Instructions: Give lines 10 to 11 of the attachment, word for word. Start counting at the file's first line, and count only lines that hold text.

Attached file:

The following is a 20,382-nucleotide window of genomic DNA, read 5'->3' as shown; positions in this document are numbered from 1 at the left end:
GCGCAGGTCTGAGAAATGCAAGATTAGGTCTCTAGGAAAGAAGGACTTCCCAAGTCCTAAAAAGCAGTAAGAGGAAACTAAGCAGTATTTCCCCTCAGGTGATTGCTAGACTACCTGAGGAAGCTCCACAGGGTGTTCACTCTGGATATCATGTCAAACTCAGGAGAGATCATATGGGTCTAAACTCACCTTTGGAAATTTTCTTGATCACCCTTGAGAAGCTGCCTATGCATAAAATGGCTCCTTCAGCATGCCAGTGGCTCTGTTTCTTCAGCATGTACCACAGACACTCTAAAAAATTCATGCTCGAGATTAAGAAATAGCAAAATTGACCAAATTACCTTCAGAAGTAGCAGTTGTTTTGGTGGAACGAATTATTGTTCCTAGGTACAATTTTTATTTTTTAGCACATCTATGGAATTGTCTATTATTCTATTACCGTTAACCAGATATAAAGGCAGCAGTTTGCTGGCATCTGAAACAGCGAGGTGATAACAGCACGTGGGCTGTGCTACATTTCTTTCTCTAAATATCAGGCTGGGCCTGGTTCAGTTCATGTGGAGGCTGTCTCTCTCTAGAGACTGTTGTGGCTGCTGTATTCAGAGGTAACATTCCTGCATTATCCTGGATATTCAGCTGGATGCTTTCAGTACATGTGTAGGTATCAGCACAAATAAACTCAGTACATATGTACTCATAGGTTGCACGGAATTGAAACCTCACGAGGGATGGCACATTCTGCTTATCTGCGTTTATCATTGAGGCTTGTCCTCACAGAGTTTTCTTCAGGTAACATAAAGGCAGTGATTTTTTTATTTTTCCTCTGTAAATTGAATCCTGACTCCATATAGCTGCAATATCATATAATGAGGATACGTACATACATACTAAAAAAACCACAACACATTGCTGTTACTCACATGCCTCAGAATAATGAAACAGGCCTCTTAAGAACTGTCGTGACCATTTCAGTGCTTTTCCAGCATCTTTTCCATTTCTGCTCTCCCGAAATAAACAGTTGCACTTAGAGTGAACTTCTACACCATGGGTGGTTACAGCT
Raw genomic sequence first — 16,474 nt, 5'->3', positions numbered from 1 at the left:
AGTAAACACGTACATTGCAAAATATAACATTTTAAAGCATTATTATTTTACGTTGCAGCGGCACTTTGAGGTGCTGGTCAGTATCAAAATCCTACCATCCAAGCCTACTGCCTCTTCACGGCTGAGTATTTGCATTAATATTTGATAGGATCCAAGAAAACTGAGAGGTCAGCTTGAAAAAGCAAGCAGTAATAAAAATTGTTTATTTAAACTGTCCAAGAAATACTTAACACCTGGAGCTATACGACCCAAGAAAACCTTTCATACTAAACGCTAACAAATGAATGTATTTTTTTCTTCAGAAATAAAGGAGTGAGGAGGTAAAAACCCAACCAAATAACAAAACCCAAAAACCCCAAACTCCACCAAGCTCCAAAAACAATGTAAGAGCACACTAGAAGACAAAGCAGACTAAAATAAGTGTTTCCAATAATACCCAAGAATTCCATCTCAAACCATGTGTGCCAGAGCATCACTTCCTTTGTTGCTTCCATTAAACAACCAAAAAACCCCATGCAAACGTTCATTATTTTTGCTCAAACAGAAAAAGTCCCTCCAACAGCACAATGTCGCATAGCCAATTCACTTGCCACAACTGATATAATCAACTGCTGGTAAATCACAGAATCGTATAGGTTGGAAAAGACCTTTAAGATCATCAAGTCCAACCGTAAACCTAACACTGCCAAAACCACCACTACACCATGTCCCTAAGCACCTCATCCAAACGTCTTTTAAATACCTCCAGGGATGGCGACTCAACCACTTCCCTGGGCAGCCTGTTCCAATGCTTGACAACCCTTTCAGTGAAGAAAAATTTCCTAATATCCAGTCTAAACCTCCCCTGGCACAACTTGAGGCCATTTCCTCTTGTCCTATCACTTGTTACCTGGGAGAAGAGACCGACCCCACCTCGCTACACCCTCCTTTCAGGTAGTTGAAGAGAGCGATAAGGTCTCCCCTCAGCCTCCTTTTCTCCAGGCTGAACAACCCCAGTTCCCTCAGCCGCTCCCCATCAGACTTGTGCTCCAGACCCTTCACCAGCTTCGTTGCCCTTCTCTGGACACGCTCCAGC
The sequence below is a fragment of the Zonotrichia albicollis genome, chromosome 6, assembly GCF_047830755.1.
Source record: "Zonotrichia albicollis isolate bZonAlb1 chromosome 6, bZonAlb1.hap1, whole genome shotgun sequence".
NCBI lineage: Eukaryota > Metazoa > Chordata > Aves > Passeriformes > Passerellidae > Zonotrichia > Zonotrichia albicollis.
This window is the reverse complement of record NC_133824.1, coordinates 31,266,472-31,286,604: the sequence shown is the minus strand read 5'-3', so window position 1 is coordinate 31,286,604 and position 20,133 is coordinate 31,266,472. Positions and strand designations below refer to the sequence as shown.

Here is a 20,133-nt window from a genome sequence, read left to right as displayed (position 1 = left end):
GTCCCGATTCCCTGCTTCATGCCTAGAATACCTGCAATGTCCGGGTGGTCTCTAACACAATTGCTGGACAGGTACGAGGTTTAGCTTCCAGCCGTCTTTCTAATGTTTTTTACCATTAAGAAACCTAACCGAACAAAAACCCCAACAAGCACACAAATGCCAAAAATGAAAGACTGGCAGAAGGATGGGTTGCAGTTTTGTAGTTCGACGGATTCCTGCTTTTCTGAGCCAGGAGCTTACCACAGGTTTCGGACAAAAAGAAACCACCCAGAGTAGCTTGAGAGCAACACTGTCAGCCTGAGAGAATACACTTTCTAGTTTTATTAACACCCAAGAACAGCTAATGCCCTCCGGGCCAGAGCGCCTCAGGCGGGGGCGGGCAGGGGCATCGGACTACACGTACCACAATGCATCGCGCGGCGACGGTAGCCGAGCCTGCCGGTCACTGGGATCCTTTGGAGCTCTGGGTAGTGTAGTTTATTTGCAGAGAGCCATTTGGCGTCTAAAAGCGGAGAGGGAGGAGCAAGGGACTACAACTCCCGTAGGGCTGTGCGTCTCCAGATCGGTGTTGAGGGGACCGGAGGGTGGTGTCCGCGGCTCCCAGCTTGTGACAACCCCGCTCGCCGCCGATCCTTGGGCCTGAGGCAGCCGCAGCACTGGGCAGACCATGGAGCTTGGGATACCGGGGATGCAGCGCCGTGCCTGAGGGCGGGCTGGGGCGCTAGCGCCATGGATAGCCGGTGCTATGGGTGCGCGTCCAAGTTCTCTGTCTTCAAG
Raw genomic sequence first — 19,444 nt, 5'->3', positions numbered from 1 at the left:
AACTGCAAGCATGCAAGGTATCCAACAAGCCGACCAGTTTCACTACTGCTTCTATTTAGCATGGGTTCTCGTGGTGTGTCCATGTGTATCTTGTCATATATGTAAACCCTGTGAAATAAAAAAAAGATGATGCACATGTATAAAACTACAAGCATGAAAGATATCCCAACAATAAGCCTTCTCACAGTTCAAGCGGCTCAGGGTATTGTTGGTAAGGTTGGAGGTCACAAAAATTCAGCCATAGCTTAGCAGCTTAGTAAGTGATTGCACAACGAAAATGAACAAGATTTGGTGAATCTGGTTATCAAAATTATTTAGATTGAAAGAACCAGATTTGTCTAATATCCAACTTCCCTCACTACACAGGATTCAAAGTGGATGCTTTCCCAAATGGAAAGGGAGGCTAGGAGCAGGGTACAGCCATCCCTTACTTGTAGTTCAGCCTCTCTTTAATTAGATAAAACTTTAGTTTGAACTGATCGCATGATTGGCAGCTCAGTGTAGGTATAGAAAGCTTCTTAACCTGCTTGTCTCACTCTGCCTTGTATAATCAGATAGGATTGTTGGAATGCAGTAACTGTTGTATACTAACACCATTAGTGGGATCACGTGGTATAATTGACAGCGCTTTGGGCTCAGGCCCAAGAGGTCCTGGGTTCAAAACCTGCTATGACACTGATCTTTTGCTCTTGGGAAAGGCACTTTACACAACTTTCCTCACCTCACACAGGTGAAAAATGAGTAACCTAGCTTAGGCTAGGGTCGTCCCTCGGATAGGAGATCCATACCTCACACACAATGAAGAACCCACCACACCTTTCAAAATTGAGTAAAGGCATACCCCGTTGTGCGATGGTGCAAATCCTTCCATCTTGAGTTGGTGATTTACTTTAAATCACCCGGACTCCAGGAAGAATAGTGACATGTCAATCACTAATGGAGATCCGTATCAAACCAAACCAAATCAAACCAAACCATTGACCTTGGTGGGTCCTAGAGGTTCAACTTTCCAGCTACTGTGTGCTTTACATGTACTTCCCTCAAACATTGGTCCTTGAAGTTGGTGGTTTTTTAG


GTCCCGATTCCCTGCTTCATGCCTAGAATACCTGCAATGTCCGGGTGGTCTCTAACACAATTGCTGGACAGGTACGAGGTTTAGCTTCCAGCCGTCTTTCTAATGTTTTTTACCATTAAGAAACCTAACCGAACAAAAACCCCAACAAGCACACAAATGCCAAAAATGAAAGACTGGCAGAAGGATGGGTTGCAGTTTTGTAGTTCGACGGATTCCTGCTTTTCTGAGCCAGGAGCTTACCACAGGTTTCGGACAAAAAGAAACCACCCAGAGTAGCTTGAGAGCAACACTGTCAGCCTGAGAGAATACACTTTCTAGTTTTATTAACACCCAAGAACAGCTAATGCCCTCCGGGCCAGAGCGCCTCAGGCGGGGGCGGGCAGGGGCATCGGACTACACGTACCACAATGCATCGCGCGGCGACGGTAGCCGAGCCTGCCGGTCACTGGGATCCTTTGGAGCTCTGGGTAGTGTAGTTTATTTGCAGAGAGCCATTTGGCGTCTAAAAGCGGAGAGGGAGGAGCAAGGGACTACAACTCCCGTAGGGCTGTGCGTCTCCAGATCGGTGTTGAGGGGACCGGAGGGTGGTGTCCGCGGCTCCCAGCTTGTGACAACCCCGCTCGCCGCCGATCCTTGGGCCTGAGGCAGCCGCAGCACTGGGCAGACCATGGAGCTTGGGATACCGGGGATGCAGCGCCGTGCCTGAGGGCGGGCTGGGGCGCTAGCGCCATGGATAGCCGGTGCTATGGGTGCGCGTCCAAGTTCTCTGTCTTCAAG
Raw genomic sequence first — 19,444 nt, 5'->3', positions numbered from 1 at the left: